How to get most out of your Pole Workshop

Pole workshops are great. They offer a unique opportunity to meet the greatest of the Pole world, to gather new impressions, influences, and inspirations. You can finally meet your more or less secret Pole crush in real and ask your Pole role models questions about tricks that your local instructors perhaps cannot answer. Often, Pole workshops are also a good opportunity to get an insight into the personal style of a Pole Star.

We pay lots of money for a Pole workshop, sweat through class, shoot tons of selfies, and go home feeling happy and inspired – just to forget everything. This may sound harsh, but I really do not dare to admit how many workshop videos are buried on my smartphone. So many Pole treasures never watched and trained again.

Today, however, I present you my new workshop ritual with which I get most out of my Pole workshops (and even reprocess a few old ones):

  1. A special Pole workshop bag

For a Pole workshop, I pack a special bag including two absolute essentials: my smartphone and a notebook. During the workshop, I take lots of notes and write down every trick. I write down the name of the trick and the corresponding instructions by the Pole Star. I make sure to note the exact contact points, alignment, training wheels, and ‘secrets’ that the Star reveals. Especially if there are instructions like In this moment, look away from the Pole I put them down. I know that I will forget these instructions in 5 min. and then get frustrated when the trick suddenly does not work anymore.

Not all Pole Stars allow to be filmed, but if it is allowed, I do it as detailed as possible. I film the instructions and the final execution. Sometimes I even ask the Pole Star if they could repeat a trick so I can film it. During the last workshop, another participant brought a small tripod for smartphones. That was ingenious. With a tripod, the smartphone is flexible and secure and yet, the tripod is so small and lightweight, it takes away almost no space in your bag. She used this tripod.

Hama Handliches Dreibeinstativ fĂĽr Smartphones und Kameras, Ministativ Smartphone, Schwarz

  1. Save your videos

After a workshop, we usually end up with 1 to 1,000,000 photos and videos. I used to leave it at this, but I have found that I could also just delete the videos then. Nobody bothers to dig up videos more than once from an unorganized video feed and if you are really unlucky, you accidently delete your videos or make them unplayable. So lately, I put the videos on my laptop into a workshop folder and a subfolder named after the Pole Star. If I am especially hardworking, I might even change the video name into a short description or list of the contained tricks. So the next time that I am seeking for inspiration, I know exactly where to look. And you have no idea how many cool and completely new videos I always discover in this folder.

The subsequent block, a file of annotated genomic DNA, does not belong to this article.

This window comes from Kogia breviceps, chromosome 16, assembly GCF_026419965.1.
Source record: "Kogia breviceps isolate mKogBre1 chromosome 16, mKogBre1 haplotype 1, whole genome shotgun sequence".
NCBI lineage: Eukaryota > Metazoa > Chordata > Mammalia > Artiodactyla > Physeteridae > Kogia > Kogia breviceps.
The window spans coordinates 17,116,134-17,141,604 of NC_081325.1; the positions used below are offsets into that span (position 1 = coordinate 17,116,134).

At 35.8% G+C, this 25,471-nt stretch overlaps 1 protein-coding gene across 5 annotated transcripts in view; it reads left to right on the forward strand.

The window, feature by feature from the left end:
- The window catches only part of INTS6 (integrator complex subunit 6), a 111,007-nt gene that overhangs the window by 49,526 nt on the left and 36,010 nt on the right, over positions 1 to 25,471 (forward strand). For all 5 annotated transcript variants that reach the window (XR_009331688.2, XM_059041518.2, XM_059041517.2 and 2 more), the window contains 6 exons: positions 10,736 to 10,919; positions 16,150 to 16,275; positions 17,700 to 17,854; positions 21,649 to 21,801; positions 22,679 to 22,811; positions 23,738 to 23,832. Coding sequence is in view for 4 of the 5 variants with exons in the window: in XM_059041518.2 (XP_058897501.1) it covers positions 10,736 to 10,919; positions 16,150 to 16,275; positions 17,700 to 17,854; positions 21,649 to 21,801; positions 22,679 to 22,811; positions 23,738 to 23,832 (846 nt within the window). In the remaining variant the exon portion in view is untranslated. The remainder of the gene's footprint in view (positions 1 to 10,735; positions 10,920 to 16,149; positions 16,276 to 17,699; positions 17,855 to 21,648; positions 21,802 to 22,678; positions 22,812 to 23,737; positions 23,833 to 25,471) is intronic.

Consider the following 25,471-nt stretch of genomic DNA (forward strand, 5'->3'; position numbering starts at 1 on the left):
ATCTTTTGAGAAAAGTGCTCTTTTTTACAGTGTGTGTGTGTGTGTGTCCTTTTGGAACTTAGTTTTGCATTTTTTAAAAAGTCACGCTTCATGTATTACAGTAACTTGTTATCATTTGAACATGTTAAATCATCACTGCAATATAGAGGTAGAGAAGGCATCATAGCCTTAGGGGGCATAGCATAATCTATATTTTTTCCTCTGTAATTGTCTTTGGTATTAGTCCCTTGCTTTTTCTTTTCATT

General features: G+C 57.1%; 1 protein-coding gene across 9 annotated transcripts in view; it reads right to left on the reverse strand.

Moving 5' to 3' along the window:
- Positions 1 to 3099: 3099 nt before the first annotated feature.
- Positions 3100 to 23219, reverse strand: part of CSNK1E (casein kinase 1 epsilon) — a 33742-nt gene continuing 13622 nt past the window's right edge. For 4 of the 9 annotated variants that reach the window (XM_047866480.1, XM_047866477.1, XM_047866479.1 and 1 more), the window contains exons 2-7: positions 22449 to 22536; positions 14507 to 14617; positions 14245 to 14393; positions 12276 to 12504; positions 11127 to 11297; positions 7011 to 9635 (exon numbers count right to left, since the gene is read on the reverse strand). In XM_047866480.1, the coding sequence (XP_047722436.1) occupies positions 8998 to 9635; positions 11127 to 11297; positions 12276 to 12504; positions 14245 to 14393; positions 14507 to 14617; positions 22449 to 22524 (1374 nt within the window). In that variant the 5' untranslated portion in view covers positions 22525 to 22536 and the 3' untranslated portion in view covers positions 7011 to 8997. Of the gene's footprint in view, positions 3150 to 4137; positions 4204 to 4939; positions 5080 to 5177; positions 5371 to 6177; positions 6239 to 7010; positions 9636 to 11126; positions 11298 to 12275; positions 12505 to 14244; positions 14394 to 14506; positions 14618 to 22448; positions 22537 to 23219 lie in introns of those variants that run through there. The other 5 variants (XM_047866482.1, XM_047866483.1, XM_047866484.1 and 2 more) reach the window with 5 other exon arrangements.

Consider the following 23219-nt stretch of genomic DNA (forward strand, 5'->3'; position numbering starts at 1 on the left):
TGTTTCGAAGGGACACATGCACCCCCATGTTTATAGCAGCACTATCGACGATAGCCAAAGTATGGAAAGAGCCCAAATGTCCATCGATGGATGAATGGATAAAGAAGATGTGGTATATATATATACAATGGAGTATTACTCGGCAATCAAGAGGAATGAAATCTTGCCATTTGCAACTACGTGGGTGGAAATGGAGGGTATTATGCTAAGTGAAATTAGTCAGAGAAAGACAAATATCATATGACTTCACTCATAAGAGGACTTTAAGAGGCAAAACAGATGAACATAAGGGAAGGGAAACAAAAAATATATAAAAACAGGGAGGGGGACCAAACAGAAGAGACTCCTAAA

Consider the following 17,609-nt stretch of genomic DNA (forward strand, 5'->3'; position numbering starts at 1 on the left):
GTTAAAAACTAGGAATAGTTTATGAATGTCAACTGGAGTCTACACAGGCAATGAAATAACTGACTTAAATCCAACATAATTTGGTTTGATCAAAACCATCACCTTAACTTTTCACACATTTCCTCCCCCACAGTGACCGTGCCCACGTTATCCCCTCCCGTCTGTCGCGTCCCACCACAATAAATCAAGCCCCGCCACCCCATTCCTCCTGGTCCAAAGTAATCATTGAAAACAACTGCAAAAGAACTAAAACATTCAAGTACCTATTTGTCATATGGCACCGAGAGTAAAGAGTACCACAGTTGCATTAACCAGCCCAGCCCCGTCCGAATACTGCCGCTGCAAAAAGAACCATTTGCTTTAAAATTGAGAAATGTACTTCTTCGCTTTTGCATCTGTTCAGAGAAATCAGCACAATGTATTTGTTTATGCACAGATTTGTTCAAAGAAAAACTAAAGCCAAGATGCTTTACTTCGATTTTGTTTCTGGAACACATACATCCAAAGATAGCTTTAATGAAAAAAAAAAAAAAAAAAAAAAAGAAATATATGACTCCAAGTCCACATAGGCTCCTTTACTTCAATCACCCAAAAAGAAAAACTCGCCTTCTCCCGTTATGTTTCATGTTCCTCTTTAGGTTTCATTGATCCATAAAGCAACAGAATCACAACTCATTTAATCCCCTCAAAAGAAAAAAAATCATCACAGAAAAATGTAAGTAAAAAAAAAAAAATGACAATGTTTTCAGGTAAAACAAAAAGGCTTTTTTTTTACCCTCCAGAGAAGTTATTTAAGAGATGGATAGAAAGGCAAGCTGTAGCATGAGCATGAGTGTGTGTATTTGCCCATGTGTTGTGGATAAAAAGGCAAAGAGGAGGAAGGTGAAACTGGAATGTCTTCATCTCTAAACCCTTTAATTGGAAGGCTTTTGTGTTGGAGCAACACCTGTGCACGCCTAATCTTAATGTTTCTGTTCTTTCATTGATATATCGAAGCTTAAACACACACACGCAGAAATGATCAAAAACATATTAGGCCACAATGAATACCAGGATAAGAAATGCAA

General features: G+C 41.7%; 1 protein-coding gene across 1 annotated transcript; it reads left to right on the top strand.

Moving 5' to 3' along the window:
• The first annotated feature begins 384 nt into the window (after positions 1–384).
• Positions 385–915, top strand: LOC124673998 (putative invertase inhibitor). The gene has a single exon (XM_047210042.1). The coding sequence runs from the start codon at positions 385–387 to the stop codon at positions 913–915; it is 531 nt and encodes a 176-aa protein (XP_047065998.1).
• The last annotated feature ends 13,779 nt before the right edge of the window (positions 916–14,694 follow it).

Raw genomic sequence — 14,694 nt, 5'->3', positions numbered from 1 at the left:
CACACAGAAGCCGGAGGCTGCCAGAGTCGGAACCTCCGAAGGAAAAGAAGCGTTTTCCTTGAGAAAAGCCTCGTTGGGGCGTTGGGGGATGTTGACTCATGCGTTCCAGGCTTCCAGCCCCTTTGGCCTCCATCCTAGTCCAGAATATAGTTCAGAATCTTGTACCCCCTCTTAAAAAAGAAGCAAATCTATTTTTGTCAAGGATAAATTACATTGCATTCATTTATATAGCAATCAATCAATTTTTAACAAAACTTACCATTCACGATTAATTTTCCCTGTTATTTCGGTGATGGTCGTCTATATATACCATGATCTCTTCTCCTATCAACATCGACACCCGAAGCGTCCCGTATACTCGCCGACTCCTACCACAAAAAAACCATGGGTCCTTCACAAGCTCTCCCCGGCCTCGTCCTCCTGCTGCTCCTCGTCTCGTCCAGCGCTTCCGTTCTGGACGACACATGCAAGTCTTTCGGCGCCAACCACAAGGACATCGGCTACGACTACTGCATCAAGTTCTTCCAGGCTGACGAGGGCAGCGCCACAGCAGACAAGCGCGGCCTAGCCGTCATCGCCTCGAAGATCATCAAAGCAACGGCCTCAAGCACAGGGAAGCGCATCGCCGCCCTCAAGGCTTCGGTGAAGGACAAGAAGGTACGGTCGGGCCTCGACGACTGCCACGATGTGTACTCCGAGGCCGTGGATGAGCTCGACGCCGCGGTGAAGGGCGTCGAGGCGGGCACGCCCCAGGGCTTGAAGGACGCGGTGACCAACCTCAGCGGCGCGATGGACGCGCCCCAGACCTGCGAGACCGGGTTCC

1. Edit your notes

We do not want to miss anything during the workshop and yet, take as many notes as possible. This often leads to quite cryptic descriptions in my case. So as long as I still have a notion of what I tried to say, I go through my notes again and correct them in a way that I might also understand them later.

  1. Organize an After-training

I have found that this and the next point are the most important of all. As soon as possible after the workshop, I make time to train and repeat the tricks and combos from the workshop. Either, to refine the tricks or to hopefully get them some day. Already a few days later, I forgot this or that grip and do not remember how to get in or out of this and that trick. Then, I re-watch the video and practice the moves until I at least theoretically know how to perform them.

  1. Make it yours

When you learn a foreign language, you have to use a word about 100 times to add it to your active vocabulary. I believe that it is the same with Pole tricks. We all have an active repertoire of tricks that we can access at any time. These are our current favorite tricks, old tricks that we have already performed a million times, and basic tricks. Now, we need to add the new tricks and combos to this repertoire. I practice the new trick until I completely understand it (see point 4). In addition, I break the trick down, think of new variations, ways to get in and out, and adapt it to my personal Pole style.

This is a little video of my after-training where I combine a jump from Sergia Louise Anderson with a superman invert (Cherry Drop):


So this is how I review my Pole workshops and it works quite well for me. You might have a different method. What do you always pack in your Pole workshop bag? How do you take care to make the new Pole tricks yours?



  1. Andrea Sunday May 1st, 2016 at 10:37 AM

    toll der Videoausschnitt…das sieht so geschmeidig aus…

    • eatpolelove Saturday May 7th, 2016 at 10:36 PM

      Vielen Dank! :)

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